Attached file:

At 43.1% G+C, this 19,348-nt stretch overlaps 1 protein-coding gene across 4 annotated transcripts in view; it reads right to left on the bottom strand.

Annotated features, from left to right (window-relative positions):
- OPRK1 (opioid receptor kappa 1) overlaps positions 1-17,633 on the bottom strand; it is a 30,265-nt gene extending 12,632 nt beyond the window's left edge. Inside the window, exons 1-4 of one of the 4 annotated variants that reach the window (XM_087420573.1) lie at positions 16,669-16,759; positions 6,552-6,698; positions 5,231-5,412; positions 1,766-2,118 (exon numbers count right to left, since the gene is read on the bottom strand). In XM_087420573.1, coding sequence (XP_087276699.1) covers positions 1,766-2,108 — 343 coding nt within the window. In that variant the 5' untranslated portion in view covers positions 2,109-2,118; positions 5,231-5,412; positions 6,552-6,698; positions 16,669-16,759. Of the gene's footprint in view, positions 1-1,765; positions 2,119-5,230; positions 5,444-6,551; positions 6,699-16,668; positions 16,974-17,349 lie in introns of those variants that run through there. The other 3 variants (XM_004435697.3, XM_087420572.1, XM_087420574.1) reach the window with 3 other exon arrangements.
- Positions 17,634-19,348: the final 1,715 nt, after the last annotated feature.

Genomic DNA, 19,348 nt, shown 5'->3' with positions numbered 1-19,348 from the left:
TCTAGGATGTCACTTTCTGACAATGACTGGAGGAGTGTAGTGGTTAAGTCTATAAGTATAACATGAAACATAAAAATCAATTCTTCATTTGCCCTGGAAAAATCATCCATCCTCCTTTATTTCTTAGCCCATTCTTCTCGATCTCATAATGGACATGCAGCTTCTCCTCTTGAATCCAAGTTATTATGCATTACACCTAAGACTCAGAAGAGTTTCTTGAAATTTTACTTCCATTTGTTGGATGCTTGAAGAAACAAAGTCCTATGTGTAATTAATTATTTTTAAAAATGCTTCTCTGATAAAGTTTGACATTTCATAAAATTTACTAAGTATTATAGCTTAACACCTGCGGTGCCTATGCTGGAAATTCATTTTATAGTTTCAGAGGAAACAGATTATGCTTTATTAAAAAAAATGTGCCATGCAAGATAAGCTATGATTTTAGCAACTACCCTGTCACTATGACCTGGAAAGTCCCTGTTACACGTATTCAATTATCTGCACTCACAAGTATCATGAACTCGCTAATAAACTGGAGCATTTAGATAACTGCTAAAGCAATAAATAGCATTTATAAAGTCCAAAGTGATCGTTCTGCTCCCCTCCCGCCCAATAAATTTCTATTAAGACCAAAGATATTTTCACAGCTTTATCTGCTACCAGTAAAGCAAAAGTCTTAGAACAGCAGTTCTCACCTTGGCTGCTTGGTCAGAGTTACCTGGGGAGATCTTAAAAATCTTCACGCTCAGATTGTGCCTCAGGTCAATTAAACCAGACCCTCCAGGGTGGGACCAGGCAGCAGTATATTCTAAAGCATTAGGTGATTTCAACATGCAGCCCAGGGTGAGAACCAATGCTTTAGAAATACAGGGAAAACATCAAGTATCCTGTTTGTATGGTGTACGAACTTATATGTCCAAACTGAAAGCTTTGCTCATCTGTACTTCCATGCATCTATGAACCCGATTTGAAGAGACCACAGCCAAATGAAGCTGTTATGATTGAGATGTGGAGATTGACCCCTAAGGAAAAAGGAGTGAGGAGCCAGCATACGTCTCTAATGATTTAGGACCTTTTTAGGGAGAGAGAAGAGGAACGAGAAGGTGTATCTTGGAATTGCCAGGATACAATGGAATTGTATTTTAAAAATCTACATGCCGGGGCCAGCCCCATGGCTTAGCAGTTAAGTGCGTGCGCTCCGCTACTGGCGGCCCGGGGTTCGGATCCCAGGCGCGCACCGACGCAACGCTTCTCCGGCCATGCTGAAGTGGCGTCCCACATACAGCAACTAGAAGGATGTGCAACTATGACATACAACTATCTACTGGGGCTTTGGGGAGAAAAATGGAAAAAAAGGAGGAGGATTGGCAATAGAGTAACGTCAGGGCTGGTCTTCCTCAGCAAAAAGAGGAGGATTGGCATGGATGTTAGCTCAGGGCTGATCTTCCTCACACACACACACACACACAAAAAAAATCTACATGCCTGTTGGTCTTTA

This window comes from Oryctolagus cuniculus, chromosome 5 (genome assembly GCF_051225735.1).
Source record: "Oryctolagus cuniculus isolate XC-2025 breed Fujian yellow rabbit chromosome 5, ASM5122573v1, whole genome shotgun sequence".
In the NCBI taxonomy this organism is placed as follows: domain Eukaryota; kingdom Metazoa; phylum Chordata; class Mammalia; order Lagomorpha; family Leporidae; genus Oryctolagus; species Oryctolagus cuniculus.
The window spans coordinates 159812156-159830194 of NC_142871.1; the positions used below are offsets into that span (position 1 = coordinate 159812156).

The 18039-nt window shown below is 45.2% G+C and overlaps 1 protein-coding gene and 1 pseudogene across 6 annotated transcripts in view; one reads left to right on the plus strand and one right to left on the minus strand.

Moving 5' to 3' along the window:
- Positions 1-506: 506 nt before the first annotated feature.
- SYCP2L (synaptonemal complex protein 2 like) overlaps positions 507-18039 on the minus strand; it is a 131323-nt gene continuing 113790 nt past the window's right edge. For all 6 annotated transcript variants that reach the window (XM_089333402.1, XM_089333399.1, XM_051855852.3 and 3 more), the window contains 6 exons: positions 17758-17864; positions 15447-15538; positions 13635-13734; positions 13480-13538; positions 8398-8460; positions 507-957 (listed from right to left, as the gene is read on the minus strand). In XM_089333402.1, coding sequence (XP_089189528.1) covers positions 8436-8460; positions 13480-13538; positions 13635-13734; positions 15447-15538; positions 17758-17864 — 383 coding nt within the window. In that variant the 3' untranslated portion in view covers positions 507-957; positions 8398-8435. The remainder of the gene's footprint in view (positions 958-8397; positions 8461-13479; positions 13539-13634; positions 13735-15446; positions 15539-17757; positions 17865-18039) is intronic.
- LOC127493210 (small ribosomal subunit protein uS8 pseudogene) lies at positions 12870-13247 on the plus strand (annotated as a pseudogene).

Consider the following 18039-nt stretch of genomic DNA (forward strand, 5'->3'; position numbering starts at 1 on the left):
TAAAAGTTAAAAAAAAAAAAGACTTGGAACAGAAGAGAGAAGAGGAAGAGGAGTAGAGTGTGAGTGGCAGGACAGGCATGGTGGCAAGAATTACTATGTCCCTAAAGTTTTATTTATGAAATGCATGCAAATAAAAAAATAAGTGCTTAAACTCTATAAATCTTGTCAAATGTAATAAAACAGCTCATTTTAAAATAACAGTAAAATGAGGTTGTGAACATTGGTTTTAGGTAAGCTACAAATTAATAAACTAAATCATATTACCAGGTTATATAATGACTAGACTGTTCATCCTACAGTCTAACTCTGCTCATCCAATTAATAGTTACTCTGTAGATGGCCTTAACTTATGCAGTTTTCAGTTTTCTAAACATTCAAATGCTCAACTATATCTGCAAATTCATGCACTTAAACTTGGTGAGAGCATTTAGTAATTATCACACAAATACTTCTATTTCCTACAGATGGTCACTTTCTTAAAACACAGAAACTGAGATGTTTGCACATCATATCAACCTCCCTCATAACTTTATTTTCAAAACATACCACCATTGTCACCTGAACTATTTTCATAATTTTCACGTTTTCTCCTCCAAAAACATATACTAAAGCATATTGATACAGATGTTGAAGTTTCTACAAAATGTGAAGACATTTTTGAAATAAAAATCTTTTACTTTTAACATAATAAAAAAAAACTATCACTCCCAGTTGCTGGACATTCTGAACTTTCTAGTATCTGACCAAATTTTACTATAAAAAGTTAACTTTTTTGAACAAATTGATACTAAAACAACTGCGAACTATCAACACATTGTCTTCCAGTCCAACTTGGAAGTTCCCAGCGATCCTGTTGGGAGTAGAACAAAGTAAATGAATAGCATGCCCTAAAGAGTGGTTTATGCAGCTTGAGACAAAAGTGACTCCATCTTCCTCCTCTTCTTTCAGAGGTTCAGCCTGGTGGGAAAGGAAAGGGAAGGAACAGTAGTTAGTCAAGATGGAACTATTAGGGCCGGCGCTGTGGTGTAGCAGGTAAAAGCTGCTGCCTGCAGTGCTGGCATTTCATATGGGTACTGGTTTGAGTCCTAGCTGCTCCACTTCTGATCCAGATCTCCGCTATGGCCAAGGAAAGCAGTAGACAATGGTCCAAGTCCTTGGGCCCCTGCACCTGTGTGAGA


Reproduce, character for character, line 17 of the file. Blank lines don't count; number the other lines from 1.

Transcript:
TAAAAGTTAAAAAAAAAAAAGACTTGGAACAGAAGAGAGAAGAGGAAGAGGAGTAGAGTGTGAGTGGCAGGACAGGCATGGTGGCAAGAATTACTATGTCCCTAAAGTTTTATTTATGAAATGCATGCAAATAAAAAAATAAGTGCTTAAACTCTATAAATCTTGTCAAATGTAATAAAACAGCTCATTTTAAAATAACAGTAAAATGAGGTTGTGAACATTGGTTTTAGGTAAGCTACAAATTAATAAACTAAATCATATTACCAGGTTATATAATGACTAGACTGTTCATCCTACAGTCTAACTCTGCTCATCCAATTAATAGTTACTCTGTAGATGGCCTTAACTTATGCAGTTTTCAGTTTTCTAAACATTCAAATGCTCAACTATATCTGCAAATTCATGCACTTAAACTTGGTGAGAGCATTTAGTAATTATCACACAAATACTTCTATTTCCTACAGATGGTCACTTTCTTAAAACACAGAAACTGAGATGTTTGCACATCATATCAACCTCCCTCATAACTTTATTTTCAAAACATACCACCATTGTCACCTGAACTATTTTCATAATTTTCACGTTTTCTCCTCCAAAAACATATACTAAAGCATATTGATACAGATGTTGAAGTTTCTACAAAATGTGAAGACATTTTTGAAATAAAAATCTTTTACTTTTAACATAATAAAAAAAAACTATCACTCCCAGTTGCTGGACATTCTGAACTTTCTAGTATCTGACCAAATTTTACTATAAAAAGTTAACTTTTTTGAACAAATTGATACTAAAACAACTGCGAACTATCAACACATTGTCTTCCAGTCCAACTTGGAAGTTCCCAGCGATCCTGTTGGGAGTAGAACAAAGTAAATGAATAGCATGCCCTAAAGAGTGGTTTATGCAGCTTGAGACAAAAGTGACTCCATCTTCCTCCTCTTCTTTCAGAGGTTCAGCCTGGTGGGAAAGGAAAGGGAAGGAACAGTAGTTAGTCAAGATGGAACTATTAGGGCCGGCGCTGTGGTGTAGCAGGTAAAAGCTGCTGCCTGCAGTGCTGGCATTTCATATGGGTACTGGTTTGAGTCCTAGCTGCTCCACTTCTGATCCAGATCTCCGCTATGGCCAAGGAAAGCAGTAGACAATGGTCCAAGTCCTTGGGCCCCTGCACCTGTGTGAGA